Message From Mark
Research tells us that women are more likely to experience depression than men, at a rate as high as 4 to 1. However, my real-world experience as a professional, educator, friend, colleague, and a man who lived with untreated depression for 14 years and survived a serious suicide attempt tells me differently.
How do I know this? Because to begin with men are about as willing to admit they are depressed as they are to ask for directions when lost and I challenge you to recall the last time you saw a man ask for directions!
Also, research shows us men are more likely to minimize or under report signs of depression and medical /mental health professionals are less likely to recognize depression in men when compared to women. At a minimum we know the lifetime prevalence of depression in men is 12% and over 6 million men are diagnosed with depression each year, but I (and many other professionals) believe these numbers are higher.
In today’s environment when a man admits he is depressed he is admitting he is “weak”, “not in control of his emotions”, and not a “real” man. When a woman admits to being depressed no one questions if she is a “real” woman nor does society put her under the same critical microscope as they do a man. Lost in these assertions are these basic facts; men get depressed, they frequently ignore or don’t recognize their depression, they often refuse any help once confronted with depression, and they represent a disproportionate number of suicides due to untreated depression.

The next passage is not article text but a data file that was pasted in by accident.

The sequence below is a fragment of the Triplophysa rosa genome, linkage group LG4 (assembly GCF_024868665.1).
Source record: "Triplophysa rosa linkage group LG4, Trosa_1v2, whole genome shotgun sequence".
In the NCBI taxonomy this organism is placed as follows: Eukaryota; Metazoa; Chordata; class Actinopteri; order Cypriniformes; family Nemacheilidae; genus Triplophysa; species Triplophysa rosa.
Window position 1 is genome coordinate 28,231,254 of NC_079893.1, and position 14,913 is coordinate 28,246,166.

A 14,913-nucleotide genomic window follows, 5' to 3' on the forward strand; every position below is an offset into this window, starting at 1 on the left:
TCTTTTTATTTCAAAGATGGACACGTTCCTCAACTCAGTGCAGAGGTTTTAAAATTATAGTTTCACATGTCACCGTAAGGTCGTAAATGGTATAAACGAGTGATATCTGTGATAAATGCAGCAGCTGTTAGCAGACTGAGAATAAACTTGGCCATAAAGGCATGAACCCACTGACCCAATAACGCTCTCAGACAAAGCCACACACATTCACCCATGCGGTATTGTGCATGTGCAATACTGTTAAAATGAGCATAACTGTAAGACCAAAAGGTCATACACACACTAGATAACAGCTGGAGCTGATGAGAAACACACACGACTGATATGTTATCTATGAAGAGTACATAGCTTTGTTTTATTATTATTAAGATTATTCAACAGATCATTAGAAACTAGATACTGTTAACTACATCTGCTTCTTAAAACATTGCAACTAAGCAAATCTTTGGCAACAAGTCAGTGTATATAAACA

The time has arrived to pay greater attention to men with depression. Not just for their sake, but also for the millions of spouses, partners, children, families, friends, colleagues, and communities that lose out because of male depression. Men need to understand depression can happen to them and by admitting to being depressed they are actually being strong and not weak. It takes courage to admit you are depressed and get help and it doesn’t make you strong to ignore depression when that makes you and everyone else around you miserable.
I founded Face It to help transform the entire perception of male depression. I founded Face It to move depression treatment beyond just offering up an antidepressant, which is often unreliable and ineffective. Face It is an organization intended to help men (and those who care about them) to better understand and address depression. Face It is an organization of hope, purpose, and responsibility.
I know Face It will accomplish great things and go a long way in improving the lives of men with depression. But we cannot do it alone and we need your support. Please read through our mission, philosophy, goals, and values. I know you will see we are committed to this important endeavor and we are deserving of your support. Thank you and be well!